Kirstie Allsop of ‘Location, Location, Location’, recently inflamed Twitter when she suggested that younger people should simply “just move somewhere cheaper” to get onto the property ladder.
These comments are not only tone-deaf considering the recent hike in the cost of living but are emblematic of an old-fashioned attitude towards young people today, which in Allsop’s case comes from an out-of-touch, privileged position.
In a time when the path to owning a property is fraught with more snakes than it is ladders, we asked our journalist team what they make of the comments as young people aspiring to get on the property ladder.
Lucy Evans, 21, Trainee Media Sub-Editor
The notion of owning a property seems so incredibly distant to me. In fact, I fear it may never even be a feasible option to many of my generation, let alone class. Foregoing the small luxuries in life, as Kirstie Allsopp would suggest, may sound like an easy sacrifice in exchange for a spot on the property ladder, but why should we have to waive the things that make us happy to be able to afford basic living? To name one example, forfeiting a gym membership may also mean forfeiting a social life and a healthy routine or eliminating an element of life that is exponentially beneficial for mental health. In economic turbulence, the working class is always forced to make sacrifices or endure suffering. Basic housing should be a foundation in a happy lifestyle, not infringe on it. Alas, we find ourselves yet again being instructed on how to buy a house (just by opting against expensive coffee) from someone in the privileged position to save money whilst having somewhere to live rent-free.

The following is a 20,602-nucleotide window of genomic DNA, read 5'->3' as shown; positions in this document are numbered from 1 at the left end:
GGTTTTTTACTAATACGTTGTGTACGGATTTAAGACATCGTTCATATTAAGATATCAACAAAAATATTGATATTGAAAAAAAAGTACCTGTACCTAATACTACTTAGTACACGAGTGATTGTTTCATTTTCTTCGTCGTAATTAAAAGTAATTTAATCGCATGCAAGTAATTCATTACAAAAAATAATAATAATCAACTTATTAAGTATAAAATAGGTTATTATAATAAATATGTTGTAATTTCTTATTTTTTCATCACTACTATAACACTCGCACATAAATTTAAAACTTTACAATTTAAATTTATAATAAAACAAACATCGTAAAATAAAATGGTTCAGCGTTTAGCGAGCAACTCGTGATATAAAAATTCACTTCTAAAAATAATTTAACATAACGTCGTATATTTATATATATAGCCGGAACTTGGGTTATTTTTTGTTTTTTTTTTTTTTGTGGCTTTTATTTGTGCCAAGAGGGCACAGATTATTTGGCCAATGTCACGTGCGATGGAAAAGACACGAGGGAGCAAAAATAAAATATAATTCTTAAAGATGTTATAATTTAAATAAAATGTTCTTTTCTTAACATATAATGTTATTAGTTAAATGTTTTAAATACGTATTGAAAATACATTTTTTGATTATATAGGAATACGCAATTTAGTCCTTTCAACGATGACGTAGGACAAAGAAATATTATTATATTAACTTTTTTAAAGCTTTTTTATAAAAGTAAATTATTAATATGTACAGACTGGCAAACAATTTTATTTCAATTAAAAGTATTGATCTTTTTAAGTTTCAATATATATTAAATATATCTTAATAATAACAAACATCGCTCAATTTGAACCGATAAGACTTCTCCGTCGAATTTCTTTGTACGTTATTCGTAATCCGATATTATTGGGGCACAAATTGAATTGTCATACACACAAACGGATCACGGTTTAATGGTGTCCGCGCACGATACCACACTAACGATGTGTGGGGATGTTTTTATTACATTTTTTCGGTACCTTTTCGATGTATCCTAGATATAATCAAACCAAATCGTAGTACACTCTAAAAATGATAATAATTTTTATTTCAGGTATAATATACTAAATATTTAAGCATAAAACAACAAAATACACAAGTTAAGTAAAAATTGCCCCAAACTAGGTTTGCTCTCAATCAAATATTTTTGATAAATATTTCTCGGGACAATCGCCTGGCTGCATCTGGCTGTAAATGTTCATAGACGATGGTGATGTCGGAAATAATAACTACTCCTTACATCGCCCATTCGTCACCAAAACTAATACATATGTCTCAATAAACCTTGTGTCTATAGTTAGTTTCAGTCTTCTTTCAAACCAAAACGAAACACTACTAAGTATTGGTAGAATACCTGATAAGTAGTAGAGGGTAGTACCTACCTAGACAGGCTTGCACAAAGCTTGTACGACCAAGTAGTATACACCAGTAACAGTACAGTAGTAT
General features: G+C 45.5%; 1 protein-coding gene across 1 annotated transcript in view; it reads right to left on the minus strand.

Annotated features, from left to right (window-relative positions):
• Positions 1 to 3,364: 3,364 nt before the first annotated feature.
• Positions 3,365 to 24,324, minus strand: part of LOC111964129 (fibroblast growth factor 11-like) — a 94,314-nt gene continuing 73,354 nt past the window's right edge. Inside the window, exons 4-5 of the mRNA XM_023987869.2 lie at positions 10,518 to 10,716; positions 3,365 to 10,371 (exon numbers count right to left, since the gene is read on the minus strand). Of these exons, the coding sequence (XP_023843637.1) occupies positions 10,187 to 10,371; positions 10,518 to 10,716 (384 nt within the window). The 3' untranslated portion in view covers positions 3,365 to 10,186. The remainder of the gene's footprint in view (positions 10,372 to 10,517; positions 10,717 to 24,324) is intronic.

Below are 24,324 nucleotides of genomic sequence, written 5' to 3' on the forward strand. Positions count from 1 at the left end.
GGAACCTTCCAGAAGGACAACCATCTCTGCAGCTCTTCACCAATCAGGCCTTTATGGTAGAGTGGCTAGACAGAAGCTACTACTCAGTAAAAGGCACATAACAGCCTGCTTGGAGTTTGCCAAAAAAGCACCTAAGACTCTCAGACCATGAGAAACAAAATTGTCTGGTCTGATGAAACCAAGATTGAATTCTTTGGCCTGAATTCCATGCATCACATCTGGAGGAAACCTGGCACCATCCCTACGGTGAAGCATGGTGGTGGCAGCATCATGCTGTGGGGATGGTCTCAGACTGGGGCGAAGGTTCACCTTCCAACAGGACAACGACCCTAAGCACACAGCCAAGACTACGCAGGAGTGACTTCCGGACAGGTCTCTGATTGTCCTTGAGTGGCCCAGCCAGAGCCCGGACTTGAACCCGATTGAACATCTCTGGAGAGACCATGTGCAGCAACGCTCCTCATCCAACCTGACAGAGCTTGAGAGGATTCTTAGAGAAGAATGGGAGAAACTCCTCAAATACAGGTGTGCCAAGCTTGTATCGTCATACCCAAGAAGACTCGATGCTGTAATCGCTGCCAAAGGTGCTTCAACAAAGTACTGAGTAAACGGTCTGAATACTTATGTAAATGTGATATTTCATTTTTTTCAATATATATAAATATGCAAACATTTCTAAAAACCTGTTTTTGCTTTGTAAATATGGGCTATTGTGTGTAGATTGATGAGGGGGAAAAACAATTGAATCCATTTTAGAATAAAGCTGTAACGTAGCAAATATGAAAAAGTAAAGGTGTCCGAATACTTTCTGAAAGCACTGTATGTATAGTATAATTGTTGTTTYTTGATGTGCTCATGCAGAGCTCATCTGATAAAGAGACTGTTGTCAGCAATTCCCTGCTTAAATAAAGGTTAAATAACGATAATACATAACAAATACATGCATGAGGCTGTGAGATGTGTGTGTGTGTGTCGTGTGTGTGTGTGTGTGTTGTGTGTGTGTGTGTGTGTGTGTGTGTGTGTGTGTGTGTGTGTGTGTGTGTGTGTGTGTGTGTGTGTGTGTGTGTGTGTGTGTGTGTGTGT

So no, I will not surrender the simple pleasures in life. And as for renouncing holidays abroad - well, that’s just keeping us from experiencing new things, broadening our horizons, and getting new outlooks on life. That’s probably part of the plan. I don’t know about you, Kirstie, but if I’m going to have Stockholm syndrome, I’d at least prefer to be in Sweden.
Dheeraj Chutani, 23, Trainee Journalist
Allsop’s comments are emblematic of not just her ignorance but of a much wider issue. There is an attitude towards today’s youth that their problems are not really problems. Allsop is speaking from a position of privilege afforded to her by a family that is by a baron; I highly doubt that she has ever had to take her own advice and go without for housing. With many people across the country having to choose between heating and eating, there will often not be a gym membership or streaming service in the first place to forgo. As the child of immigrants who came to this country with literally nothing to their name and through scrimping and saving are fortunate enough to now own a home - I can tell you there is nothing romantic about suffering just to put a roof over your head. The UK is one of the most affluent countries in the entire world, and shelter is a basic need; why on earth should young people have to suffer so they can get on the property ladder - rather than slip on the snakes of living costs, inflation and a seller’s property market?
Faith Martin, 20, Trainee Journalist
Kirstie Allsopp’s comments blatantly disregard those in poverty in this country. The idea that all young people could afford to buy a house if they gave up luxuries such as coffee and Netflix is enraging. Many young people in this country are on minimum wage and indeed living at home, and no, Kirstie, that doesn’t mean we don’t pay rent. As a disabled person living in one of the most deprived parts of Hampshire, I do not have the financial capability to leave home and move into an adapted property that meets my needs. I wonder whether you’ve ever queued at a food bank or lived in a B&B due to eviction or not being able to pay rent through no fault of your own. I wonder if you’ve ever gone to bed hungry? My guess is probably not. Those elements are an everyday reality for many in this country, and owning a house is nowhere near the top of their list.
Callum Holt, 23, Trainee Journalist